gypsy


From The Collaborative International Dictionary of English v.0.48:

Gypsy \Gyp"sy\ (j[i^]p"s[y^]), v. i.
   To play the gypsy; to picnic in the woods. Mostly,
   Gyp"sy*ing, vb. n.
   [1913 Webster]
.

From The Collaborative International Dictionary of English v.0.48:

Gypsy \Gyp"sy\ (j[i^]p"s[y^]), n.; pl. Gypsies
   (j[i^]p"s[i^]z). [OE. Gypcyan, F. ['e]gyptien Egyptian,
   gypsy, L. Aegyptius. See Egyptian.] [Also spelled gipsy
   and gypsey.]
   1. One of a vagabond race, whose tribes, coming originally
      from India, entered Europe in the 14th or 15th century,
      and are now scattered over Turkey, Russia, Hungary, Spain,
      England, etc., living by theft, fortune telling,
      horsejockeying, tinkering, etc. Cf. Bohemian, Romany.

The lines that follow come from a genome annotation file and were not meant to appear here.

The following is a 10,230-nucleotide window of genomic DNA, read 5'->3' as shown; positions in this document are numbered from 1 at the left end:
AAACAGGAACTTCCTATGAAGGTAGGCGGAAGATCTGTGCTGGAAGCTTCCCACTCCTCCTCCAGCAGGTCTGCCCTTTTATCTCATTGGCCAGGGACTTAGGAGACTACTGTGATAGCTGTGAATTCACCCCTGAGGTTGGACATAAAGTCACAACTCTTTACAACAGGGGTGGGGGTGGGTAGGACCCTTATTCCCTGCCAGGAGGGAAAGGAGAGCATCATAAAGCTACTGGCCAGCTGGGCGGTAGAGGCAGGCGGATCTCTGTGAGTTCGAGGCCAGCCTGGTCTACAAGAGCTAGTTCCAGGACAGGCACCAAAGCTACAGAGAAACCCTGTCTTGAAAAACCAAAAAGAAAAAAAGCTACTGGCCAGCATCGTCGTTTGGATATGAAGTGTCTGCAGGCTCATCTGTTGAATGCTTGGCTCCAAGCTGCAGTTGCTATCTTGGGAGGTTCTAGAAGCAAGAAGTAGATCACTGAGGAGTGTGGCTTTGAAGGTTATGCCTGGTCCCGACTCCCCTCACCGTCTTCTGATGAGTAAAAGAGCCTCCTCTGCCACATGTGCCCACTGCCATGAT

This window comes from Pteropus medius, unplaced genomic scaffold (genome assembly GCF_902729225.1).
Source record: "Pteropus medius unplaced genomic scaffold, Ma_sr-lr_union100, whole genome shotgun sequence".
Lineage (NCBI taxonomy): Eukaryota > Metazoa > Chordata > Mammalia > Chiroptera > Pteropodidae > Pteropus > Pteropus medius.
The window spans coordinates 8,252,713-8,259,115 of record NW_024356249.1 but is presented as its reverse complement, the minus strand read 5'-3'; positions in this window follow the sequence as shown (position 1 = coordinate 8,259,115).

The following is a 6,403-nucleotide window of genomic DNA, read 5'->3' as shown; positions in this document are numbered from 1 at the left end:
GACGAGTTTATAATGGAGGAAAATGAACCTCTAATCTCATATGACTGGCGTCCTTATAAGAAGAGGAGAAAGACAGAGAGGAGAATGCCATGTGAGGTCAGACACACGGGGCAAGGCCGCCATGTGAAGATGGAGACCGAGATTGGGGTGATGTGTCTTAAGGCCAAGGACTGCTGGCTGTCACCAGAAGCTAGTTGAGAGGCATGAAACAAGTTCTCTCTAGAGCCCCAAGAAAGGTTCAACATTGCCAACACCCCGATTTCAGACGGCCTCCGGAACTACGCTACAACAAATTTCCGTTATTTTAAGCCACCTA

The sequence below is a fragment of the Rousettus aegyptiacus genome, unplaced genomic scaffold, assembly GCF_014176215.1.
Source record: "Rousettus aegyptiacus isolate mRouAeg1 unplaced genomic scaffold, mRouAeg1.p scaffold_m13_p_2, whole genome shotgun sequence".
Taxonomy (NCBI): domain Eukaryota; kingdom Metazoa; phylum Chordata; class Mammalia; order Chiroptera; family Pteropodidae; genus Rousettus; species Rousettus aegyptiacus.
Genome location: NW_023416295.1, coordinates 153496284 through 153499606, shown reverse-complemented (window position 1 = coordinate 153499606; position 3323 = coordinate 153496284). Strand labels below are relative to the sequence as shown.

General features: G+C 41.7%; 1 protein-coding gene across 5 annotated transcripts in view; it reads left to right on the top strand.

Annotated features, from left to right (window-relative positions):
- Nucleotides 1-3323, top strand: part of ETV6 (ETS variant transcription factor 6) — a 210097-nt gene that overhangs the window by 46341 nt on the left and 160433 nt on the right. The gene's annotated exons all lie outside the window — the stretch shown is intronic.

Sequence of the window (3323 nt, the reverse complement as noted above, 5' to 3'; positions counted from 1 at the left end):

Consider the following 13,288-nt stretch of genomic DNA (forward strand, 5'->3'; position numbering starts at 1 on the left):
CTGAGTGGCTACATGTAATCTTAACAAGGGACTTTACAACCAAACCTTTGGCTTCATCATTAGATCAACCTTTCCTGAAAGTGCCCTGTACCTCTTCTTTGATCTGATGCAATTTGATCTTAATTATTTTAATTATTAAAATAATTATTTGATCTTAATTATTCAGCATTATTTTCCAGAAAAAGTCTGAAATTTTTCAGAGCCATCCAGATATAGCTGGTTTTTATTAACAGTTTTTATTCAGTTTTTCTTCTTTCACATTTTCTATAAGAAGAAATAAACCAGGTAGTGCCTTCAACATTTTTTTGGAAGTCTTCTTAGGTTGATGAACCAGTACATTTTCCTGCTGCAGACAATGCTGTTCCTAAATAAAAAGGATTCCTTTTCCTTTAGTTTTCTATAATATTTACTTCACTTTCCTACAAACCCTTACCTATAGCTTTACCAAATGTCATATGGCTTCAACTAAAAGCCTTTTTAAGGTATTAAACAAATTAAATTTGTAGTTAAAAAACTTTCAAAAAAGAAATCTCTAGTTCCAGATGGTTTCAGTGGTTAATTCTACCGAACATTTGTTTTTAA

[1913 Webster]

            Like a right gypsy, hath, at fast and loose,
            Beguiled me to the very heart of loss. --Shak.
      [1913 Webster]

   2. The language used by the gypsies.
      [1913 Webster]

   3. A dark-complexioned person. --Shak.
      [1913 Webster]

   4. A cunning or crafty person. [Colloq.] --Prior.
      [1913 Webster]
.

From The Collaborative International Dictionary of English v.0.48:

Gypsy \Gyp"sy\ a.
   Pertaining to, or suitable for, gypsies.
   [1913 Webster]

   Gypsy hat, a woman's or child's broad-brimmed hat, usually
      of straw or felt.

   Gypsy winch, a small winch, which may be operated by a
      crank, or by a ratchet and pawl through a lever working up
      and down.
      [1913 Webster]
Feedback Form